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I'm trying to prove the following:

Let $f_{n}$ be a sequence defined by $f_{n}(x)=(1-(x/n))^n\ln(x)1_{[1,n]}(x)$ for every $x\in\mathbb{R}$ and for every $n\geq 1.$ Show that $$\displaystyle\lim_{n\rightarrow\infty}\int_{-\infty}^{\infty}f_{n}(x)dx=\int_{-\infty}^{\infty}e^{-x}\ln(x)1_{[0,\infty]}(x)dx.$$

My attempt is based in using dominated convergence because the limit of the sequence $f_{n}$ convergences without problem to $e^{-x}\ln(x)1_{[0,\infty]}(x).$

I'm stuck finding a function such as dominates the sequence $f_{n}$ and of course, it be integrable. I tried bounded $\ln(x)$ with identity function and $e^-x$; the problem here is that the sequence $(1-\frac{x}{n})^n$ is monotone decrecient.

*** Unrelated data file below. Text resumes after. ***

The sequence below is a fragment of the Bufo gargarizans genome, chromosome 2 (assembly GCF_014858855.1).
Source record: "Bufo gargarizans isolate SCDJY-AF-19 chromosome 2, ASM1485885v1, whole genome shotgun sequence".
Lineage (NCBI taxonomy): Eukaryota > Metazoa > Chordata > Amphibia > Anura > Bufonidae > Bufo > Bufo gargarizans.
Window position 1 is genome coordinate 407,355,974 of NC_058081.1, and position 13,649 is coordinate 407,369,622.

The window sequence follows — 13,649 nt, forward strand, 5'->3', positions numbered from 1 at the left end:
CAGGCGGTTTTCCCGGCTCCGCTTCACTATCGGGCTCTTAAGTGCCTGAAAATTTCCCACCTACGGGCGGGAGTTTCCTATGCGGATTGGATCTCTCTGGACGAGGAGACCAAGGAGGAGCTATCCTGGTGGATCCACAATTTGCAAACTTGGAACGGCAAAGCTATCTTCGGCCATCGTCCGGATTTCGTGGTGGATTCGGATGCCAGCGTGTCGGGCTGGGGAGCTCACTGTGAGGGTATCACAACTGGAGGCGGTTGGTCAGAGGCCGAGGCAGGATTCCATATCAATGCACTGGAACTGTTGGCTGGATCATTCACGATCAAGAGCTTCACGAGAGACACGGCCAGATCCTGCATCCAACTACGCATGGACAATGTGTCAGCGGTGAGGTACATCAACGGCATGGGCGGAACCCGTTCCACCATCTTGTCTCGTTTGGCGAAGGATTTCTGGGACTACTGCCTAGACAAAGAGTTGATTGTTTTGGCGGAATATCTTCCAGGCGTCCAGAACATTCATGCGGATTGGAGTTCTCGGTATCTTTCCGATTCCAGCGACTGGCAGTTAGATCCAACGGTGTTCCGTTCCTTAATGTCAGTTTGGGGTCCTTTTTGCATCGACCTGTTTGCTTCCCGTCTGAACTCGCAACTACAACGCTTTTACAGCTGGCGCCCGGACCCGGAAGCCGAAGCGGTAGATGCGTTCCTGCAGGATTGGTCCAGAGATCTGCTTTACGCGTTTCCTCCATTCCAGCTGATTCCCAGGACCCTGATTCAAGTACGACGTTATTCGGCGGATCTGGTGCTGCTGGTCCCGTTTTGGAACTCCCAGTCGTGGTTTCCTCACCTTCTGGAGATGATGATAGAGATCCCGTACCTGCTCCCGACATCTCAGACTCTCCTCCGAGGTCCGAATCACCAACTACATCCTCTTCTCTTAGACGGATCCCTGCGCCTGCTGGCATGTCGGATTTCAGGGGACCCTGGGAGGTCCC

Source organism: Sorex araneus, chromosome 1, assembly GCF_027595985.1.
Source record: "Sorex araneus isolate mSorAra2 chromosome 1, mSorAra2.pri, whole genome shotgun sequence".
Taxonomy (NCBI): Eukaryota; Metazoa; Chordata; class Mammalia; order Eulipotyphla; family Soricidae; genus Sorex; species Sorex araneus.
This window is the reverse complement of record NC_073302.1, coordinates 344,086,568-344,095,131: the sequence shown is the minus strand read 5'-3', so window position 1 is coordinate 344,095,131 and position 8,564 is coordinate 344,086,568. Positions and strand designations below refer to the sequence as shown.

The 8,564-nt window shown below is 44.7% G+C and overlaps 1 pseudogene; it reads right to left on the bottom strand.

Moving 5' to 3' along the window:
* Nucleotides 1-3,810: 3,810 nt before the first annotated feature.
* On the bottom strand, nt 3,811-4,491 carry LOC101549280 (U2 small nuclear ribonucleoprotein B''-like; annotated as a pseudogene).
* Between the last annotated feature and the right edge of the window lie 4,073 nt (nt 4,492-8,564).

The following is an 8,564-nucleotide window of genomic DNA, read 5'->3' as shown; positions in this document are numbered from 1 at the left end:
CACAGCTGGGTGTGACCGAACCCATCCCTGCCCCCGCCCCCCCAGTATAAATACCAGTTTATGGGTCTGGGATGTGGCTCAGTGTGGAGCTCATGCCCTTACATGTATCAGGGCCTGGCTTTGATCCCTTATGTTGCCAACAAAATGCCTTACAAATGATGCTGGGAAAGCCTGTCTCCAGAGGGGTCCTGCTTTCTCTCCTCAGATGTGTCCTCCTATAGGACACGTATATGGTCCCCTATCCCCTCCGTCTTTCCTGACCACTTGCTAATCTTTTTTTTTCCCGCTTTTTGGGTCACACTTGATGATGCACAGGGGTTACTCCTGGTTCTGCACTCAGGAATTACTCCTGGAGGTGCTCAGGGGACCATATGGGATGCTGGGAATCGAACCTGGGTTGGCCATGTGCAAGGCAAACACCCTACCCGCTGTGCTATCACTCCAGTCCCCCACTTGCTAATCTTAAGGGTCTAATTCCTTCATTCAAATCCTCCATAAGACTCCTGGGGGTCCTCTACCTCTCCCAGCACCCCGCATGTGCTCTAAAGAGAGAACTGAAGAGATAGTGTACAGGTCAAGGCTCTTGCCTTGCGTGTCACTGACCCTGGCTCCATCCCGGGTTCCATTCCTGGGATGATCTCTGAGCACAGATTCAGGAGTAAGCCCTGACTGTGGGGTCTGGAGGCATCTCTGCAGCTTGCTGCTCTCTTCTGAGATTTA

Any kind of help is thanked in advance.

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There are two ways odf provung it.

  1. $\Bigl(1-\dfrac xn\Bigr)^n\chi_{[1,n]}(x)$ is increasing as a function of $n$ for all $x>0$, and the monotone convergence theorem.
  2. $\Bigl(1-\dfrac xn\Bigr)^n\chi_{[1,n]}(x)\le e^{-x}$ for all $x\ge0$ and the dominated convergence theorem.
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For $x>0$ you can use the inequality $\ln{(x)}\le x-1$, hence $$\frac{\ln(x)}{e^x}\le \frac{x-1}{e^x}$$ with $\int_{0}^{\infty}e^{-x}(x-1)dx=[-xe^{-x}]_{0}^{\infty}=0$.

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  • 1
    $\begingroup$ Thanks@Jimmy R. Your answer was great. I haven't tried to use that inequality. $\endgroup$ – Suiz96 Dec 1 '16 at 16:28

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